Keck School Faculty

John Whalen

John Whalen

Assistant Professor of Research Ophthalmology
HC4 6534 1450 San Pablo Street Health Sciences Campus Los Angeles

NAEVR: Emerging Vision Scientist Award, 2015

: Washington D.C. Chapter ARCS Award Fellow , 2003

: Washington D.C. Chapter ARCS Award Fellow, 2003

: Washington D.C. Chapter ARCS Award Fellow, 2001

Stimulation and Recording of the Hippocampus Using the Same Pt-Ir Coated Microelectrodes Front Neurosci. 2021; 15:616063. . View in PubMed

Electrodeposited platinum-iridium coating improves in vivo recording performance of chronically implanted microelectrode arrays Biomaterials. 2019 06; 205:120-132. . View in PubMed

Electrochemical and mechanical performance of reduced graphene oxide, conductive hydrogel, and electrodeposited Pt-Ir coated electrodes: an active in vitro study J Neural Eng. 2019 12 23; 17(1):016015. . View in PubMed

A reversible thermoresponsive sealant for temporary closure of ocular trauma Sci Transl Med. 2017 Dec 06; 9(419). . View in PubMed

Materials and fractal designs for 3D multifunctional integumentary membranes with capabilities in cardiac electrotherapy Adv Mater. 2015 Mar 11; 27(10):1731-7. . View in PubMed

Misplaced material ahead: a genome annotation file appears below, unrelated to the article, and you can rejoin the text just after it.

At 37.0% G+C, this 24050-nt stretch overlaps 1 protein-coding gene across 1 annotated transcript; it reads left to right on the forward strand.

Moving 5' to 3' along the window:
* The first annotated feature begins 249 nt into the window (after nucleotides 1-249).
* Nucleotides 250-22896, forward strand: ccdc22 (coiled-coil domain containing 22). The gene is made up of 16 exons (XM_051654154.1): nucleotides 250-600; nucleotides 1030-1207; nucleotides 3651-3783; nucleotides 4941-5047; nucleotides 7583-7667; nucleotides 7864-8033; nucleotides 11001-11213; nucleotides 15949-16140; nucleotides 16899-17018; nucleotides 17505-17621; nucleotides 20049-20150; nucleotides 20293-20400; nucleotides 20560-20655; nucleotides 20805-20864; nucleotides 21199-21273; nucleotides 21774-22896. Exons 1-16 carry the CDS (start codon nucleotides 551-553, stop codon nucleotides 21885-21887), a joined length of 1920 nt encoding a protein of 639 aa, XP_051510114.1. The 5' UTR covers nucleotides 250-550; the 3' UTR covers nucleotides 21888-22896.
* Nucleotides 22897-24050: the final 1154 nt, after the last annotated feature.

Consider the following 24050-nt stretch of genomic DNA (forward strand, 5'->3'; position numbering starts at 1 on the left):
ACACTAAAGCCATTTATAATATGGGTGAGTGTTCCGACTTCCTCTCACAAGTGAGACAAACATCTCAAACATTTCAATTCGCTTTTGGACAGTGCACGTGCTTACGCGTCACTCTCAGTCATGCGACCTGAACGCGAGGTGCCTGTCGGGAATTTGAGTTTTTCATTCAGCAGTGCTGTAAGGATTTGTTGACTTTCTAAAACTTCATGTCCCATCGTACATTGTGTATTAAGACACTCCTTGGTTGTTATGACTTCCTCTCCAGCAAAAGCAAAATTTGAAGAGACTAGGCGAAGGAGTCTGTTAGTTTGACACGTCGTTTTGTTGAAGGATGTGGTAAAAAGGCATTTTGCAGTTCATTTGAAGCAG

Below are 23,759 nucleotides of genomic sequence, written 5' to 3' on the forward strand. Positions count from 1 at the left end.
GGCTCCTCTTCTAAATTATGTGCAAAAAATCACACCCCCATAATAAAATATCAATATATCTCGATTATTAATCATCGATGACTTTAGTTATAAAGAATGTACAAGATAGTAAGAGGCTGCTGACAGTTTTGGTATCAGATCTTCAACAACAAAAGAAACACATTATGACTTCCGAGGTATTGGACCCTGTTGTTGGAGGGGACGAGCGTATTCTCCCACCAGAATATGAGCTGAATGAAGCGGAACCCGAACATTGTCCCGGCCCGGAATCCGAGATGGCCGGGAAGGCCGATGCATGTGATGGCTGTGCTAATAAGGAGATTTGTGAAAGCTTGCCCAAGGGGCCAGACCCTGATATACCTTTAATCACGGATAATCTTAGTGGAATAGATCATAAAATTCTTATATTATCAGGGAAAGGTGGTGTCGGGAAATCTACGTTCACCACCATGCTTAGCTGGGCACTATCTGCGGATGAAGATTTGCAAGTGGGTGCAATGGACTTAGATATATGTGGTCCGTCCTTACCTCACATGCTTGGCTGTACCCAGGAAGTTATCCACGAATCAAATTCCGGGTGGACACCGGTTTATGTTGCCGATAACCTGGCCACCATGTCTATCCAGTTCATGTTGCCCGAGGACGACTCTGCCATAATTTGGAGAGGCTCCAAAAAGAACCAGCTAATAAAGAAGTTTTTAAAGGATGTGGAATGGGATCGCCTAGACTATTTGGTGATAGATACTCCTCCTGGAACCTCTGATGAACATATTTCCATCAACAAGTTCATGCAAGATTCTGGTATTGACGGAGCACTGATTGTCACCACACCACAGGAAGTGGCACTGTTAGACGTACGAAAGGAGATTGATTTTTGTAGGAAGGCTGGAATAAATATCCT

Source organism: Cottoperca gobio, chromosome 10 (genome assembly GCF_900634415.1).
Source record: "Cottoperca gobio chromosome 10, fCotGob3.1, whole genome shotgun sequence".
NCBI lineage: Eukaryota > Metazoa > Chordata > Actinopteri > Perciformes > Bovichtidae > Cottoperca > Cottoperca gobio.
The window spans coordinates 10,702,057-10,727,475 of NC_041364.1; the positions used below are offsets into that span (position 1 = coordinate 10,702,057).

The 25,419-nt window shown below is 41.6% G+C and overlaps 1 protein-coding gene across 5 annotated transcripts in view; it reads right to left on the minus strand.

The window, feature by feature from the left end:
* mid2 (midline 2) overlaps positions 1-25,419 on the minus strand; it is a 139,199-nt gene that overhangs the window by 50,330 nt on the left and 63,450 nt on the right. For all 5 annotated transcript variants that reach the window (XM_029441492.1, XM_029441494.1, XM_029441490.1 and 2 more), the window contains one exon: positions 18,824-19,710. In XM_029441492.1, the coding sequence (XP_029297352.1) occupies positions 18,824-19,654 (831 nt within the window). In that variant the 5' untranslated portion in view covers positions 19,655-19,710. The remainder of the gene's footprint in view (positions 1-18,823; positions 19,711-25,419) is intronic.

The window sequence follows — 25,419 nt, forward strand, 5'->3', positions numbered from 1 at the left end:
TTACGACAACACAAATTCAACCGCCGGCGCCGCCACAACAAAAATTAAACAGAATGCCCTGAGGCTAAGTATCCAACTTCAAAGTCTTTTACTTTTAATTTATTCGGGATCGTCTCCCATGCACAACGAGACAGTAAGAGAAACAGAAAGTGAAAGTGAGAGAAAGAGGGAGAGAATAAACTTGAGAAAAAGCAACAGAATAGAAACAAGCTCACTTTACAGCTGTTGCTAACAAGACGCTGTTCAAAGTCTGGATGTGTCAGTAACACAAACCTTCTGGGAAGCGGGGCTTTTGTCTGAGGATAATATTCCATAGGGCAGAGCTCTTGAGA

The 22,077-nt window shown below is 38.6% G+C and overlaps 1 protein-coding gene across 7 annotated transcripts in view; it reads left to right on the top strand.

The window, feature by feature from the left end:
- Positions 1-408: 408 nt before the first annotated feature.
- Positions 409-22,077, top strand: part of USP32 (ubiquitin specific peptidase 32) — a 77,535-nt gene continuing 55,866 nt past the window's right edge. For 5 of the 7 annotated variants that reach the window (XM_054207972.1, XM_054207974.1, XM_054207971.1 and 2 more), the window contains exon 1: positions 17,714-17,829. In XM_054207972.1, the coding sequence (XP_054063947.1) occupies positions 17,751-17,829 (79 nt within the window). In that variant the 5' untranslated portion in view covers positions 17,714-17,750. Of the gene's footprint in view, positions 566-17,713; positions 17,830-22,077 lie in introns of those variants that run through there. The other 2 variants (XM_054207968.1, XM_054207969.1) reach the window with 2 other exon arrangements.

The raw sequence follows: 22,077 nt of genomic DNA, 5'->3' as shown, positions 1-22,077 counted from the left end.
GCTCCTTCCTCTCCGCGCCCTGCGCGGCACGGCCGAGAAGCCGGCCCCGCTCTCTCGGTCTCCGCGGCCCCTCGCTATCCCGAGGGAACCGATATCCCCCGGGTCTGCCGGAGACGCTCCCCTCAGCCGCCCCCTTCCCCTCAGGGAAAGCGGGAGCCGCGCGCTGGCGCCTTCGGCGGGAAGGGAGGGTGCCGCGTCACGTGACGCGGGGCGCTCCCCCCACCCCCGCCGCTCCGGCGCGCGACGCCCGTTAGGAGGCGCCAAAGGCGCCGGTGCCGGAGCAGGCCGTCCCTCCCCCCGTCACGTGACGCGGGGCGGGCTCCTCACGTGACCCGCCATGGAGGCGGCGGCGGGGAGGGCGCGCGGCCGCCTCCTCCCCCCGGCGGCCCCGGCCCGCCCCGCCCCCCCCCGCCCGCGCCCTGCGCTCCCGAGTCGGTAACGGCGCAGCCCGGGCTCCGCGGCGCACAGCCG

Electrodeposition of platinum-iridium alloy nanowires for hermetic packaging of microelectronics Annu Int Conf IEEE Eng Med Biol Soc. 2012; 2012:727-30. . View in PubMed

Surface modification of neural stimulating/recording electrodes with high surface area platinum-iridium alloy coatings Annu Int Conf IEEE Eng Med Biol Soc. 2011; 2011:3001-4. . View in PubMed

The dependence of spectral impedance on disc microelectrode radius IEEE Trans Biomed Eng. 2008 Apr; 55(4):1457-60. . View in PubMed

John J. Whalen, PhD, is a materials scientist and biomedical engineer with interest in applied research to develop novel materials technologies to address ocular and neurologic disorders. Currently his efforts are focused in three areas: 1) novel materials coatings for enhanced neurostimulation and sensing, 2) novel polymeric adhesive materials for addressing ocular trauma, and 3) non-drug based antibacterial thin films for preventing ocular infections and nosocomial infections.

Prior to his appointment, Dr. Whalen served as an industry liaison for USC’s NSF-sponsored Biomimetic Microelectronic Systems (BMES) Engineering Research Center for four years, helping to bridge new biomedical research discoveries with industry through translational development programs. Before his role at BMES, Dr. Whalen was part of the early stage management team at Aspire Bariatrics, Inc., that advanced a Class-III implant device from prototype through US safety and feasibility studies and eventual European market approval in an accelerated, six-year time period.
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